Jurisdiction - Australia
Australia – Council Captured In CCTV Privacy Breaches.

18 September, 2013


SF v Shoalhaven City Council [2013] NSWADT 94



  • In response to the New South Wales Administrative Decisions Tribunal’s decision, the NSW Government has amended the PPIP Regulations to specifically exempt council CCTV programs from certain IPPs.


Councils using CCTV cameras for the purpose of crime prevention should ensure:


  • any personal information recorded is relevant to the purpose of crime prevention;
  • the signage alerting people to the presence of CCTV cameras is sufficient to meet their privacy obligations;
  • the footage is of sufficient quality to be useful in preventing crimes (for example, faces and numberplates can be identified); and
  • adequate safeguards are in place against the loss, unauthorised access and misuse of personal information.

In SF v Shoalhaven City Council [2013] NSWADT 94, the New South Wales Administrative Decisions Tribunal ruled that the Shoalhaven City Council’s (Council) CCTV program contravened the Privacy and Personal Information Protection Act 1998 (NSW) (PPIP Act). The Tribunal did not accept that the Council’s CCTV program was exempt for “law enforcement purposes”, concluding that the Council was required to comply with the Information Protection Principles (IPPs) set out in the PPIP Act for any personal information it collected as part of its CCTV program.

In response to the Tribunal’s decision, the NSW Government amended the PPIP Regulations to specifically exempt council CCTV programs from certain IPPs.

The Application for Internal Review

The Council operates its CCTV cameras 24 hours a day within the Nowra CBD. The images are streamed live to a monitor, and stored on a hard drive, at the Nowra Police Station. Signs are located within the vicinity of the cameras to alert people of their presence.
An application for Internal Review was brought by a resident of Nowra who claimed that the collection and storage of his personal information through the Council’s CCTV program breached the IPPs.

The IPPs govern the collection, use, disclosure, access and storage of personal information by public sector agencies in New South Wales. Public sector agencies collecting personal information must take reasonable steps to ensure that:


  • individuals are aware that their information is being collected and the purpose of the collection;
  • the information is relevant to the purpose, accurate, up to date, complete and not excessive;
  • the information is secured against loss and unauthorised access, use or disclosure; and
  • individuals can ascertain whether their personal information is held by the public sector agency and gain access to the information.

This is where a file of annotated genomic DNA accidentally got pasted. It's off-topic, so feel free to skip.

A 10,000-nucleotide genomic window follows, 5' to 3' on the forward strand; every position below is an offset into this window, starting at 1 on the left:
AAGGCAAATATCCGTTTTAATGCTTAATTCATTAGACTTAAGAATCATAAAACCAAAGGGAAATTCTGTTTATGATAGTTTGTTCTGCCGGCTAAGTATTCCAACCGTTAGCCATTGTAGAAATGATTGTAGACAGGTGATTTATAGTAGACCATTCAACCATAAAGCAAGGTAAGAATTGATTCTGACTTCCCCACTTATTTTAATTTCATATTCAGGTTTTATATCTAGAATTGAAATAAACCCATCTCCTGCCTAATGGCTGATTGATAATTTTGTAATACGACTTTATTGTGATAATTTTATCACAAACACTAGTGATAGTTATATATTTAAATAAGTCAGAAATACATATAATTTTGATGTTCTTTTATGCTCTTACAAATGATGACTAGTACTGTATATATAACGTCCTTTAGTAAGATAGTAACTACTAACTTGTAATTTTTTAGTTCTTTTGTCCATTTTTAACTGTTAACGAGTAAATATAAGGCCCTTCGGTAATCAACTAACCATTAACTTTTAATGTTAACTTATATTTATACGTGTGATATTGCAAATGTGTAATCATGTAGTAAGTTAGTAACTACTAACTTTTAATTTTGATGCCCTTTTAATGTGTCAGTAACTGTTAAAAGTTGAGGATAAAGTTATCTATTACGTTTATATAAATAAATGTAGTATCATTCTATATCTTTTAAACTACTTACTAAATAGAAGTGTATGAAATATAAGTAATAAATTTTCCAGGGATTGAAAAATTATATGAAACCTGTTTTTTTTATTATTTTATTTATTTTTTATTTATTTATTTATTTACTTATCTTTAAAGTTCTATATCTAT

The Applicant claimed the collection of his personal information was not relevant to the Council’s purpose of crime prevention because the CCTV program had not been successful in preventing crime, less than one per cent of the personal information gathered related to crime prevention and the footage was of such poor quality that offenders were unlikely to be identified.

The decision

The Tribunal ruled that the Council’s use of CCTV cameras was lawful as it was directly related to the Council’s crime prevention functions or activities.


However, the Council was not exempt from complying with the IPPs because the information was not collected for a “law enforcement purpose” .

The Tribunal found that the Council contravened IPPs 10, 11 and 12(c). The signs alerting people to the presence of the CCTV cameras provided insufficient details about the collection of their personal information, the collection was excessive, inaccurate and incomplete and the information was not adequately secured against loss, unauthorised access and misuse.

Implications for other councils

In other Australian jurisdictions, public sector agencies must comply with legislated information privacy principles that cover similar ground to the NSW IPPs.

In response to concerns by NSW councils following the Tribunal’s decision, the NSW Government amended the PPIP Regulations to specifically exempt council CCTV programs, in certain circumstances, from IPPs 11 and 18. These IPPs limit the disclosure of collected information and ensure it is relevant to the purpose of collection, not excessive, accurate, up-to-date, complete and not unreasonably intrusive.

These changes will not deter privacy advocates who argue that CCTV programs installed by councils for crime prevention purposes should prevent crime, be fit for the purpose of crime prevention and comply with existing privacy laws.

Councils using CCTV cameras for the purpose of crime prevention should ensure:


  • any personal information recorded is relevant to the purpose of crime prevention;
  • the signage alerting people to the presence of CCTV cameras is sufficient to meet their privacy obligations;
  • the footage is of sufficient quality to be useful in preventing crimes (for example, faces and numberplates can be identified); and
  • personal information is secured against loss, unauthorised access and misuse.



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For further information, please contact:


Amanda Ludlow, Partner, Ashurst

Sophie Hollier, Ashurst

Ffion Whaley, Ashurst


Ashurst TMT Practice Profile in Australia


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